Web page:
Report on the Audit of Cost Recovery Process Improvement (CRPI) Initiative - Phase 1 - March 2015

1. Executive Summary

Justice Canada provides litigation and legal advisory services to federal government departments, agencies and Crown Corporations across Canada.  The Department uses a hybrid model to fund its operations, relying on a mix of A-base funding to provide a certain level of legal services, and Net Voting Authority (NVA) to recover the costs of legal services from client organizations over and above this base level. NVA (cost recovery) is an important source of funding for the Department, providing more than a third of the operating budget. The Treasury Board (TB) Common Services Policy sets out a strategic direction and outlines key requirements with respect to cost recovery.

The Cost Recovery Process Improvement (CRPI) Initiative commenced in August 2010 to examine and re-engineer Justice’s end-to-end cost recovery processes and reporting, and in so doing respond to deficiencies noted in the 2010 Internal Audit of the Cost Recovery Framework. The objectives of the CRPI Initiative included improving business processes and enhancing corporate systems with a view to reducing administrative effort, supporting timely cash collection, meeting central agency policies and directives as well as better leveraging established Government of Canada best practices to track and invoice professional services.

The changes flowing from the CRPI Initiative were implemented on April 1, 2012. To support the implementation, CRPI guidance was developed, roles and responsibilities were documented and communicated, and staff from across the Department received training. There is cost recovery reporting and monitoring at the individual client level, namely within Legal Services Units (LSUs) and portfolios. While there is some strategic cost recovery reporting and oversight via the Financial Situation Reporting and year-end financial reporting processes, the frequency and nature of in-year cost reporting does not support senior management in actively monitoring cost recovery and taking corrective action on a timely basis as may be required.

Soliciting feedback from clients following the implementation of major changes to the cost recovery system is critical to ensuring that clients’ needs have been sufficiently considered and addressed. This is particularly the case in regards to Justice’s invoicing processes for legal services. While ad hoc feedback is sometimes received by LSUs in this regard, there is no mechanism in place to systematically solicit and capture information on client satisfaction with respect to CRPI.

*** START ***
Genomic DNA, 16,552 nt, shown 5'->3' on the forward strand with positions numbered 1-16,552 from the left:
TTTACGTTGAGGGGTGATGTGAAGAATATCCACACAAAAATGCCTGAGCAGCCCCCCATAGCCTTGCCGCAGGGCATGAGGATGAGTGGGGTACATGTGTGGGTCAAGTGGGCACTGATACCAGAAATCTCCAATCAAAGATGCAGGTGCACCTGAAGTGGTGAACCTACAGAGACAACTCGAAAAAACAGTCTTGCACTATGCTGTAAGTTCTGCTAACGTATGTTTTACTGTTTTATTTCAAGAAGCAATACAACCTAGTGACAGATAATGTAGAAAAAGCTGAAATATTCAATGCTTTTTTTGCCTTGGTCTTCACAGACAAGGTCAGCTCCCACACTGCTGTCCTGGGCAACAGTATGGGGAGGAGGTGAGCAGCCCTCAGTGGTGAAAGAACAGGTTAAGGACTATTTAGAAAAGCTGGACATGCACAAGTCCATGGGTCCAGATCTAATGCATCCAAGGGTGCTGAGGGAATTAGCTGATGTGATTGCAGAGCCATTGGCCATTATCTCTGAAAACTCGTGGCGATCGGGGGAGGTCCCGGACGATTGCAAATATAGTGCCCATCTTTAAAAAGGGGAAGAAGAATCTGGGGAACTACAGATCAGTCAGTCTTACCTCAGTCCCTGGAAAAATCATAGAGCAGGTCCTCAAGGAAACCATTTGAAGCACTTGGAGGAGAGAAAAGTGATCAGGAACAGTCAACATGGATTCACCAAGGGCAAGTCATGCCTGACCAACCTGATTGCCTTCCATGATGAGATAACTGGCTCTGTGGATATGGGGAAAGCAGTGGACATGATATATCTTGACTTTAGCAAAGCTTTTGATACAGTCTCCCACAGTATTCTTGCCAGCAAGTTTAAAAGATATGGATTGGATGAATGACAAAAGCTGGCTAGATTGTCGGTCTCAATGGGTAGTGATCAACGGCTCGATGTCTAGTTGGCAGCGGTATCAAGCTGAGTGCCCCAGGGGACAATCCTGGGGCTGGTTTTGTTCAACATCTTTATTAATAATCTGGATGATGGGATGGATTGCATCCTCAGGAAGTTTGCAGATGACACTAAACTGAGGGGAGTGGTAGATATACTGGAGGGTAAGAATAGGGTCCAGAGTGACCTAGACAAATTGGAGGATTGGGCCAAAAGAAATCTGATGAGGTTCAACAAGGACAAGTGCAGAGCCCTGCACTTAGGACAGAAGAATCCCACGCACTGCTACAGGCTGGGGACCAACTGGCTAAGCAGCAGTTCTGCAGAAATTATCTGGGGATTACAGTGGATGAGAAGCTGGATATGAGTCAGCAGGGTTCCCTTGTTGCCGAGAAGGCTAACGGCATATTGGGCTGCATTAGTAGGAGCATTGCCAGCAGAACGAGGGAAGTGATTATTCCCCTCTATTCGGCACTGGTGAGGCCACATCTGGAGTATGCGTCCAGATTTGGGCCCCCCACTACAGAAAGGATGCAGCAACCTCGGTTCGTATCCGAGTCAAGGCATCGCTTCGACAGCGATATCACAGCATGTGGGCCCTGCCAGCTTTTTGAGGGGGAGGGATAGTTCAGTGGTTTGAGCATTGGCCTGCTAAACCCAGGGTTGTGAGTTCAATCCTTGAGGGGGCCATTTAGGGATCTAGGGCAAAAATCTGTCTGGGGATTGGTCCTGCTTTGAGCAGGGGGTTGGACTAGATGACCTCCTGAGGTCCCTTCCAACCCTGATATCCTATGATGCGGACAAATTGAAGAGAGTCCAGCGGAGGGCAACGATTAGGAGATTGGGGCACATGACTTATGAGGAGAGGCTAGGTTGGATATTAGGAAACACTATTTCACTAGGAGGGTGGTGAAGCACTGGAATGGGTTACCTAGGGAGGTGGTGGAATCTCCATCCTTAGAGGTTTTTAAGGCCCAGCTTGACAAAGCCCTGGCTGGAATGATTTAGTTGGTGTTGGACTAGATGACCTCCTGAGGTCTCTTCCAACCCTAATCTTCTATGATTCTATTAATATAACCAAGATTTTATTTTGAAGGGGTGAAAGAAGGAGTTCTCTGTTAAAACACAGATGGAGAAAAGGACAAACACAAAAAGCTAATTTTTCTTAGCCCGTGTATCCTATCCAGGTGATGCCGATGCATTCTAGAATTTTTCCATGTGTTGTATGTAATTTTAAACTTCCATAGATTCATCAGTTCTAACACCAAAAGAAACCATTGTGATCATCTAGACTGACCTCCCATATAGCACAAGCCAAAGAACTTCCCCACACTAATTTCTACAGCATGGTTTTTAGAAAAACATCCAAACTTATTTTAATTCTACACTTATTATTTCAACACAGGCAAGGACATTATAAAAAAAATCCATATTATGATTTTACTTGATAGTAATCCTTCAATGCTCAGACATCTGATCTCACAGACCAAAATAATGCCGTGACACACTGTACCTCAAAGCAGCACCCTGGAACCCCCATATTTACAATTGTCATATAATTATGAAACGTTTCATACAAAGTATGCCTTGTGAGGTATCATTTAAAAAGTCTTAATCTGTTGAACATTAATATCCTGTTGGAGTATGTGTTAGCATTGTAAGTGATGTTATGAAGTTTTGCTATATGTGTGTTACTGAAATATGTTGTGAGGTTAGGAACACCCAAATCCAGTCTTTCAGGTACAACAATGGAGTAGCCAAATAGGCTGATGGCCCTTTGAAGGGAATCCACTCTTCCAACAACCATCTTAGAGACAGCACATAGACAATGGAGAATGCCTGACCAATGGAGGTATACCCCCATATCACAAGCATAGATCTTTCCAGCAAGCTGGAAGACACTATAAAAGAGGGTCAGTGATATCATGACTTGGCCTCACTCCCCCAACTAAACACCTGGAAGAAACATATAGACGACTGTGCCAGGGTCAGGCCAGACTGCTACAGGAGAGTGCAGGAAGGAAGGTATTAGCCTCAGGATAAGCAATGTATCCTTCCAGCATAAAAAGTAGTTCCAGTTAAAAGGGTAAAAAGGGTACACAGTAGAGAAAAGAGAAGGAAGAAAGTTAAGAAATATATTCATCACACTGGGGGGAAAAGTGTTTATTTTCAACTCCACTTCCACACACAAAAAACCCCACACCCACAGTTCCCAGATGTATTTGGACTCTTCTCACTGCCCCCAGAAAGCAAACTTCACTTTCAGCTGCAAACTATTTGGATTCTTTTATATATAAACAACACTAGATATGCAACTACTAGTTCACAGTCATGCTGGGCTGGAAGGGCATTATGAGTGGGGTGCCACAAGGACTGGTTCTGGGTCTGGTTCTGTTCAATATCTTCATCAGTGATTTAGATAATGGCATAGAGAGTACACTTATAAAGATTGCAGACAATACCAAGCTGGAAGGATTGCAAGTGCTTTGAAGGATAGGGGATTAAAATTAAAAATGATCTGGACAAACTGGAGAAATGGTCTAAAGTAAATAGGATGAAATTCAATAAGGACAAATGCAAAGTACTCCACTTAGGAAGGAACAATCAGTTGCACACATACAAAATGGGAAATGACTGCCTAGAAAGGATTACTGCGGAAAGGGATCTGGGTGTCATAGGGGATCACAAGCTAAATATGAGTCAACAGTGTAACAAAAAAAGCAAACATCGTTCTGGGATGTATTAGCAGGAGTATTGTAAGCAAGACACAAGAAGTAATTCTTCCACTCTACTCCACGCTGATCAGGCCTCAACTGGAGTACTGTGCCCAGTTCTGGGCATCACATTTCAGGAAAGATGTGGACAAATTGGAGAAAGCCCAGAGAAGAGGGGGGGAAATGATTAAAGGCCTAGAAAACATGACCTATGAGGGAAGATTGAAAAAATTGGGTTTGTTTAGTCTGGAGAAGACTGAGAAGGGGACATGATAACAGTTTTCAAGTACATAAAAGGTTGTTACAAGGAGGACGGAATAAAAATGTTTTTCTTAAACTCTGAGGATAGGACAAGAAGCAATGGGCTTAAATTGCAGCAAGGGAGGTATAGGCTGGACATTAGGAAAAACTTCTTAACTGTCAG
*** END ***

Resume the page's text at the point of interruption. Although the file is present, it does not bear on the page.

The Department has recently embarked on a review of its legal services funding model. While this may lead to changes in the model by which the Department recovers legal service costs from clients, the importance of sound governance processes and practices, recommendations for which are addressed as part of this report, will remain.

Management Response

Management is in agreement with the audit findings, has accepted the recommendations included in this report, and has developed a management action plan to address them. The management action plan has been integrated in this report.

Submitted by:

Original signed by Linda Saunders
March 19, 2015

Linda Saunders
Chief Audit Executive
Department of Justice Canada

Recommended for approval by:

Original signed by Doug Lewis
March 19, 2015

Hon. Doug Lewis
Departmental Audit Committee Chair
Department of Justice Canada

Approved by:

Original signed by William F. Pentney
March 19, 2015

William F. Pentney, Q.C.
Deputy Minister
Department of Justice Canada

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